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EDITORIAL: Feudalism is alive and well in California

Nevada Democrats won firm control of the Legislature in the November elections. They should take a hard look at our neighbor to the west.

For all their hand-wringing over “inequality,” progressives may not have noticed that their nirvana — California — is starting to resemble a Middle Age feudal empire. That’s the disconcerting conclusion of researchers from the Center for Demographics and Policy at Chapman University.

Authors Joel Kotkin and Marshall Toplansky found several problematic trends in the state’s growing economy.

“California has now taken on an increasingly feudal cast, with a small but growing group of the ultra-rich, a diminishing middle class and a large, rising segment of the population that is in or near poverty,” they write.

It starts with job losses. While an unprecedented technology boom has boosted employment in the San Francisco area, blue-collar jobs are disappearing. Manufacturing jobs decreased by 423,700 between 1991 and 2016.

While some of these developments reflect national trends, many of those jobs have been driven away in part by the coastal elites’ insistence on “green” policies. California has the second-highest energy rates in the country, which are almost double the prices paid in Nevada. California officials are also demanding 100 percent renewable energy by 2045, which will further boost power rates. In 2006, California passed a bill mandating that it reduce greenhouse gas emissions to 1990 levels by 2020. It passed a cap-and-trade program in 2012.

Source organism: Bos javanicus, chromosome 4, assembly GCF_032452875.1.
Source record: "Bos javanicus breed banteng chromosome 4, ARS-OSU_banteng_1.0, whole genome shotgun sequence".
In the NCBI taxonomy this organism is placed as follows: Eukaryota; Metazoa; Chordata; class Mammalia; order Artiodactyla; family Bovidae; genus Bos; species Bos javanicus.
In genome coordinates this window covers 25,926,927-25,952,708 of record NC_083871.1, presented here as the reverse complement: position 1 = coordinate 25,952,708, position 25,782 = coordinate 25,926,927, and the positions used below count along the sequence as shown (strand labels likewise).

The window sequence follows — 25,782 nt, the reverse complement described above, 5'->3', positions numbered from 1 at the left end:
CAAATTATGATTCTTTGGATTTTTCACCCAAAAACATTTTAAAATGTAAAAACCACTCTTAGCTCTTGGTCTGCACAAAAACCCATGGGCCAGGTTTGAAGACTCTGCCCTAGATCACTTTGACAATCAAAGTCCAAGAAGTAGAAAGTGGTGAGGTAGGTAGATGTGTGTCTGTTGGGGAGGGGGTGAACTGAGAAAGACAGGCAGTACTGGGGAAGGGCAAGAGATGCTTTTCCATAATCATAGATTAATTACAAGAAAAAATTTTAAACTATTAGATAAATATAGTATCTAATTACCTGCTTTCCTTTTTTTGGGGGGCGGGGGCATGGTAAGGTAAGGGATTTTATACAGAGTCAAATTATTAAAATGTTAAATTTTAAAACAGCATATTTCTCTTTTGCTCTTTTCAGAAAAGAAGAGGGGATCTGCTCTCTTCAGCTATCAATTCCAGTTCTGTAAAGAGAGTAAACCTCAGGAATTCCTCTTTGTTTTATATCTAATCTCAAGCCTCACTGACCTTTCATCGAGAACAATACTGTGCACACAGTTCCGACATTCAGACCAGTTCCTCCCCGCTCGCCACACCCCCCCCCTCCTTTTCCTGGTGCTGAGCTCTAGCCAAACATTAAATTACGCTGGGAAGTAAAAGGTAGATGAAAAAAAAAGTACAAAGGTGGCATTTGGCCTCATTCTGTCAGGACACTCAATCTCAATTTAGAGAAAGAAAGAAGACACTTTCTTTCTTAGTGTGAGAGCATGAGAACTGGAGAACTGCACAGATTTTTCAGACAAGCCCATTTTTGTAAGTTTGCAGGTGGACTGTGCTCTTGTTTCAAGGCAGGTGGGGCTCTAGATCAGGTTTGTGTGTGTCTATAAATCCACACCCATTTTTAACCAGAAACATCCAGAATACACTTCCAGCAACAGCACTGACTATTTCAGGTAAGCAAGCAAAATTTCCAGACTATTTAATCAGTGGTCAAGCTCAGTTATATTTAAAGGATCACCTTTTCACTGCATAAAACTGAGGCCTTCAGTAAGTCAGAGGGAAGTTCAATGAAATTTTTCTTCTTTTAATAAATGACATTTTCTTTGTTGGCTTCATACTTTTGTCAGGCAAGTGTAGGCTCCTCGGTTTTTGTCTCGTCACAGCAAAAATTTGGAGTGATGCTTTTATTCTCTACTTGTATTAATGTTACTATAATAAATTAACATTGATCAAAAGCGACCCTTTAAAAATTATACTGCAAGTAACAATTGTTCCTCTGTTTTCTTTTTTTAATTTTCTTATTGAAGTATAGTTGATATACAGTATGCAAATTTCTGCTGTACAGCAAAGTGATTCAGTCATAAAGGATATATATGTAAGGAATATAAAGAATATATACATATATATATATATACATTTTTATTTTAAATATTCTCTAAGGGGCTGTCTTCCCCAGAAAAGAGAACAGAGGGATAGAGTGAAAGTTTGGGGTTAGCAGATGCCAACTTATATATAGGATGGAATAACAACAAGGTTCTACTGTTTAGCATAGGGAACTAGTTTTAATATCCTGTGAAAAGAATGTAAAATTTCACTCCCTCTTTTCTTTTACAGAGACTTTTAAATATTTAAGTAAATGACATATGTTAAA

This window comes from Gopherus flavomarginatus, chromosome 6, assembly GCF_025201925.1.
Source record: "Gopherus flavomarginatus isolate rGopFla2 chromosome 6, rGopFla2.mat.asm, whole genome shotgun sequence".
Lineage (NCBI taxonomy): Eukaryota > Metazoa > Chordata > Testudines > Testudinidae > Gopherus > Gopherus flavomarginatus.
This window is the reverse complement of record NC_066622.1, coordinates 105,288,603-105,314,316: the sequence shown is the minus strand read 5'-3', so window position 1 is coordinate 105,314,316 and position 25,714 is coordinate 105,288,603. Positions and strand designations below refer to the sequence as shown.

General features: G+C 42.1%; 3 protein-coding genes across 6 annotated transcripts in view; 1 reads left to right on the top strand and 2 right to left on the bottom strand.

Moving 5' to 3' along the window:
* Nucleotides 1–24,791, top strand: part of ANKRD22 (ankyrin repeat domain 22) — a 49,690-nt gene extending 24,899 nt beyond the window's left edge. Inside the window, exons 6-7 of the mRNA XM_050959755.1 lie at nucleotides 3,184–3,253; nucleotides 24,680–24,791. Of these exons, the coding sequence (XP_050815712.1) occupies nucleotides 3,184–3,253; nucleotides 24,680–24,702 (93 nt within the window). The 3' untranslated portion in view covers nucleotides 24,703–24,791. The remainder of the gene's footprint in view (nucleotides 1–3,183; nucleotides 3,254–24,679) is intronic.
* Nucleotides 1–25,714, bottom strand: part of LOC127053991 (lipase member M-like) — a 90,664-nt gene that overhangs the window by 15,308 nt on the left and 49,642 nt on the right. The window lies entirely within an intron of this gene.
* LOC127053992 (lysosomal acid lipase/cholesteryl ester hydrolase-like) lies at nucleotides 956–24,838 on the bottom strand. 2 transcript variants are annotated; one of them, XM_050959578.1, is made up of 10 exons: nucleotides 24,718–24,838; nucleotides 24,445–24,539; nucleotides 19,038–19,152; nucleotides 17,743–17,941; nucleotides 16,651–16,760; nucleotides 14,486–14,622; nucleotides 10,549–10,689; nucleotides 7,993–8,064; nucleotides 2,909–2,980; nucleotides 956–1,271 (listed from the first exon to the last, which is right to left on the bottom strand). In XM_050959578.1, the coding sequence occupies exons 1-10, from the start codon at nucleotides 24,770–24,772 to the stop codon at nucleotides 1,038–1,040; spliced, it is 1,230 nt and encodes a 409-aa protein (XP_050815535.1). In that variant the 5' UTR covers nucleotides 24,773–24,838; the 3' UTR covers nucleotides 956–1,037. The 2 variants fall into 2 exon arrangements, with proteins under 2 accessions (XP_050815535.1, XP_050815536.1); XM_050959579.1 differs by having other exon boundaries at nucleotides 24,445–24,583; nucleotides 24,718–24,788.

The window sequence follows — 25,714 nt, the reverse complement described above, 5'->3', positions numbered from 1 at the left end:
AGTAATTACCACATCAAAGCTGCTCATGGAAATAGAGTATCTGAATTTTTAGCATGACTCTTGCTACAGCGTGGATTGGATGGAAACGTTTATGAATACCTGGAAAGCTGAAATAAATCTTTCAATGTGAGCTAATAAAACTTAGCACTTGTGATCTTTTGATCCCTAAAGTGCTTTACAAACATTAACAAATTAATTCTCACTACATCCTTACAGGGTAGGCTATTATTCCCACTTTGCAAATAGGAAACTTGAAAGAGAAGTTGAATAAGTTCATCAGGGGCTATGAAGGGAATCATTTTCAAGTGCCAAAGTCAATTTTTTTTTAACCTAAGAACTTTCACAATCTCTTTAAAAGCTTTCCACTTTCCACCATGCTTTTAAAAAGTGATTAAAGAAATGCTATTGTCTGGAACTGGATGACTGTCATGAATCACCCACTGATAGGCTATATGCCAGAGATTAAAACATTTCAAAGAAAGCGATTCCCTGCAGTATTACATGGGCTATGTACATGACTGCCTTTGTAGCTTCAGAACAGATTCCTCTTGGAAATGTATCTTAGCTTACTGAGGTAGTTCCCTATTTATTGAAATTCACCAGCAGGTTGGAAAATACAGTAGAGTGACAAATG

The main result of these regulations “has been to chase away historically well-paying jobs in manufacturing, energy and homebuilding, all key fields for working- and middle-class Californians,” Mr. Kotkin and Mr. Toplansky write.

Those jobs used to help many lower-educated individuals obtain a middle-class lifestyle. In 2015-16, however, minimum wage jobs accounted for two-thirds of California’s new employment opportunities. “California’s draconian anti-climate-change regime has exacerbated economic, geographic and racial inequality,” the authors write.

Poverty in California disproportionately affects minorities, who make up more than 60 percent of the state. One-third of California’s Latinos live in poverty. In other states, it’s 21 percent. More than 45 percent of California’s children live at or near the poverty line.

Even those who aren’t living in poverty have less of a chance of building personal wealth. That’s because environmental regulations and bureaucratic mandates have dramatically increased housing prices. The authors find that local regulatory fees increase the cost of a new home by $50,000, which is two-and-a-half times as much as the average in other states. That doesn’t include the cost of California’s recent requirement that new homes come with solar panels starting in 2020. That will add $10,000 to the price of a house. Homeownership in California is now more an upper-class luxury than a middle-class staple.

Progressives love to decry income inequality. If only they were as quick to realize that many of their preferred policies have transformed the Golden State into a modern-day serfdom. Democrats now enjoy veto-proof majorities in the California legislature. Outgoing Gov. Jerry Brown recently warned them about going “further out than I think the majority of people want.” It’s a lesson Nevada Democrats would be wise to heed, too.

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